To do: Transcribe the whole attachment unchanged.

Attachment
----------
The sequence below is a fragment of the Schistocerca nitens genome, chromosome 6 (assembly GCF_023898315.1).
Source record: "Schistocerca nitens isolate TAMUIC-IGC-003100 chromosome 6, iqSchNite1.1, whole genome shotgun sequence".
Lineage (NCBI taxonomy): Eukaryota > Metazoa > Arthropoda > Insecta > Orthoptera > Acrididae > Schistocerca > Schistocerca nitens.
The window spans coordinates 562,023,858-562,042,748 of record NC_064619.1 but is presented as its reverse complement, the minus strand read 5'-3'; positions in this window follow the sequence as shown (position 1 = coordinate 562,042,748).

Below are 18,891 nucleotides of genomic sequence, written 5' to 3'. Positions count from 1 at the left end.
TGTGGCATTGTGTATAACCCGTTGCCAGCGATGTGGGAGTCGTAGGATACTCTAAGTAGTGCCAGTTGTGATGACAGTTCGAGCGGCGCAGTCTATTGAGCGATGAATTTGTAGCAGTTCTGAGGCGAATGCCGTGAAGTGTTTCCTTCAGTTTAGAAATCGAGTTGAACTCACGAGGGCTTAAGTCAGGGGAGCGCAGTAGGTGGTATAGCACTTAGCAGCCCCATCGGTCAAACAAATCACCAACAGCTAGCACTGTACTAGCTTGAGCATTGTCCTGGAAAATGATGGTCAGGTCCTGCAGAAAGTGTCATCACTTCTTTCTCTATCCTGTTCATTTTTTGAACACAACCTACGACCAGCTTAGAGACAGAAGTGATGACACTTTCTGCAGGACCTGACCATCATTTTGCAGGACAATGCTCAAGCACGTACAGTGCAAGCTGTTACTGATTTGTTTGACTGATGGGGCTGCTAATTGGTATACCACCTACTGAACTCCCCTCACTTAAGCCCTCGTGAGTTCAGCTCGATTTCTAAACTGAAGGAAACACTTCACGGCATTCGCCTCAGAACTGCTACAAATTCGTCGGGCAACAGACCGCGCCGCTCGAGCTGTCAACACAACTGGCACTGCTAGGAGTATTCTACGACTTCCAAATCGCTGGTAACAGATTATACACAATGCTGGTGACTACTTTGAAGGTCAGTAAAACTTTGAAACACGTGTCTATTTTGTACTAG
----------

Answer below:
The sequence below is a fragment of the Schistocerca nitens genome, chromosome 6 (assembly GCF_023898315.1).
Source record: "Schistocerca nitens isolate TAMUIC-IGC-003100 chromosome 6, iqSchNite1.1, whole genome shotgun sequence".
Lineage (NCBI taxonomy): Eukaryota > Metazoa > Arthropoda > Insecta > Orthoptera > Acrididae > Schistocerca > Schistocerca nitens.
The window spans coordinates 562,023,858-562,042,748 of record NC_064619.1 but is presented as its reverse complement, the minus strand read 5'-3'; positions in this window follow the sequence as shown (position 1 = coordinate 562,042,748).

Below are 18,891 nucleotides of genomic sequence, written 5' to 3'. Positions count from 1 at the left end.
TGTGGCATTGTGTATAACCCGTTGCCAGCGATGTGGGAGTCGTAGGATACTCTAAGTAGTGCCAGTTGTGATGACAGTTCGAGCGGCGCAGTCTATTGAGCGATGAATTTGTAGCAGTTCTGAGGCGAATGCCGTGAAGTGTTTCCTTCAGTTTAGAAATCGAGTTGAACTCACGAGGGCTTAAGTCAGGGGAGCGCAGTAGGTGGTATAGCACTTAGCAGCCCCATCGGTCAAACAAATCACCAACAGCTAGCACTGTACTAGCTTGAGCATTGTCCTGGAAAATGATGGTCAGGTCCTGCAGAAAGTGTCATCACTTCTTTCTCTATCCTGTTCATTTTTTGAACACAACCTACGACCAGCTTAGAGACAGAAGTGATGACACTTTCTGCAGGACCTGACCATCATTTTGCAGGACAATGCTCAAGCACGTACAGTGCAAGCTGTTACTGATTTGTTTGACTGATGGGGCTGCTAATTGGTATACCACCTACTGAACTCCCCTCACTTAAGCCCTCGTGAGTTCAGCTCGATTTCTAAACTGAAGGAAACACTTCACGGCATTCGCCTCAGAACTGCTACAAATTCGTCGGGCAACAGACCGCGCCGCTCGAGCTGTCAACACAACTGGCACTGCTAGGAGTATTCTACGACTTCCAAATCGCTGGTAACAGATTATACACAATGCTGGTGACTACTTTGAAGGTCAGTAAAACTTTGAAACACGTGTCTATTTTGTACTAG